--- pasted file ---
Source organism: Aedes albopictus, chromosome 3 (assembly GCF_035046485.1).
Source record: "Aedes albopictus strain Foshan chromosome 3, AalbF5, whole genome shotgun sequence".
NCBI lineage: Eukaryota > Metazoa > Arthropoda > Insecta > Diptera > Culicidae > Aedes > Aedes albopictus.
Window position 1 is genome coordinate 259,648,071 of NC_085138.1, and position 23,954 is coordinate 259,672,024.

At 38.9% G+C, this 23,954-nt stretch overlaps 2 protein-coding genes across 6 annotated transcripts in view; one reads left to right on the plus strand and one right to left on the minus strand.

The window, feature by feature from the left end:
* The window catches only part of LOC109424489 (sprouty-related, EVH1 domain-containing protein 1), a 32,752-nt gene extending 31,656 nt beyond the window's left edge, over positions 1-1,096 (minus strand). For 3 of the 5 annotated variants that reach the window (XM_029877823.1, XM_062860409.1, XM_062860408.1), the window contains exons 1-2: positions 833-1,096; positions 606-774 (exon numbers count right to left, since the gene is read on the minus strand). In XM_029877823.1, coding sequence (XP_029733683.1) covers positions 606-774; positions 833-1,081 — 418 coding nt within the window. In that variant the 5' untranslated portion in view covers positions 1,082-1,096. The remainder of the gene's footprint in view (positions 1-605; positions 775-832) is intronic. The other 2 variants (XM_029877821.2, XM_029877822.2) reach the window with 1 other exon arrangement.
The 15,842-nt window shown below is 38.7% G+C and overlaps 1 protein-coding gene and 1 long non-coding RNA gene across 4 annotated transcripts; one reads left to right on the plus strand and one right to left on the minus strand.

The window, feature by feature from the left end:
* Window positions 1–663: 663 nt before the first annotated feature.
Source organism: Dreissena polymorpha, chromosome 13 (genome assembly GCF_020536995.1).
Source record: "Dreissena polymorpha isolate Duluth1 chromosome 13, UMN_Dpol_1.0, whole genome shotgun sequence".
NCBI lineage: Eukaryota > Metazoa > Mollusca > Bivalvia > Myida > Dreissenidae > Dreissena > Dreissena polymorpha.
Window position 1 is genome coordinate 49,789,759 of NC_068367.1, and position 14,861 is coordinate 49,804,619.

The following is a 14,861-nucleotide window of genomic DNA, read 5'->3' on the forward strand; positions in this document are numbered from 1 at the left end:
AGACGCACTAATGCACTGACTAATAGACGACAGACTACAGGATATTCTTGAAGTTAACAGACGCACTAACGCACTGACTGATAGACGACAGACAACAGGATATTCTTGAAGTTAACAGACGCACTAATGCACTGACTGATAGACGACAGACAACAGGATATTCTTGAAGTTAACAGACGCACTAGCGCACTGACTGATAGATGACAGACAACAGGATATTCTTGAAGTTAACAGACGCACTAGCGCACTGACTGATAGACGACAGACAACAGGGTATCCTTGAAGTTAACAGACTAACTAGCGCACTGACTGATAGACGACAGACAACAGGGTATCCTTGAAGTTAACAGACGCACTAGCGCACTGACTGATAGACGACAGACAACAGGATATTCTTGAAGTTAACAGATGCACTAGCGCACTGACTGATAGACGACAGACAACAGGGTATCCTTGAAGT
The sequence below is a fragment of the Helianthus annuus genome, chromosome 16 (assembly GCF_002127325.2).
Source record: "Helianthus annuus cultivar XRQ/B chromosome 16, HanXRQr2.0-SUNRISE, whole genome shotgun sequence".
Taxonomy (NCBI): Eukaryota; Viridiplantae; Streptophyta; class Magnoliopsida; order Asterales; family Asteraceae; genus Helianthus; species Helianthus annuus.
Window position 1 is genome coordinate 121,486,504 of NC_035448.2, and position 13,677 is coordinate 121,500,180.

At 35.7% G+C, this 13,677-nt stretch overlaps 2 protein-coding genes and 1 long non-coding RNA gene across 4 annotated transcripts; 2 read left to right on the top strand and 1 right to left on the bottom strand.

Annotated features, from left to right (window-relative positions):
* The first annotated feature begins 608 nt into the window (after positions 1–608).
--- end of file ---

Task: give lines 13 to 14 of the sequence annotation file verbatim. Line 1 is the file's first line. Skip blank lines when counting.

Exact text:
NCBI lineage: Eukaryota > Metazoa > Mollusca > Bivalvia > Myida > Dreissenidae > Dreissena > Dreissena polymorpha.
Window position 1 is genome coordinate 49,789,759 of NC_068367.1, and position 14,861 is coordinate 49,804,619.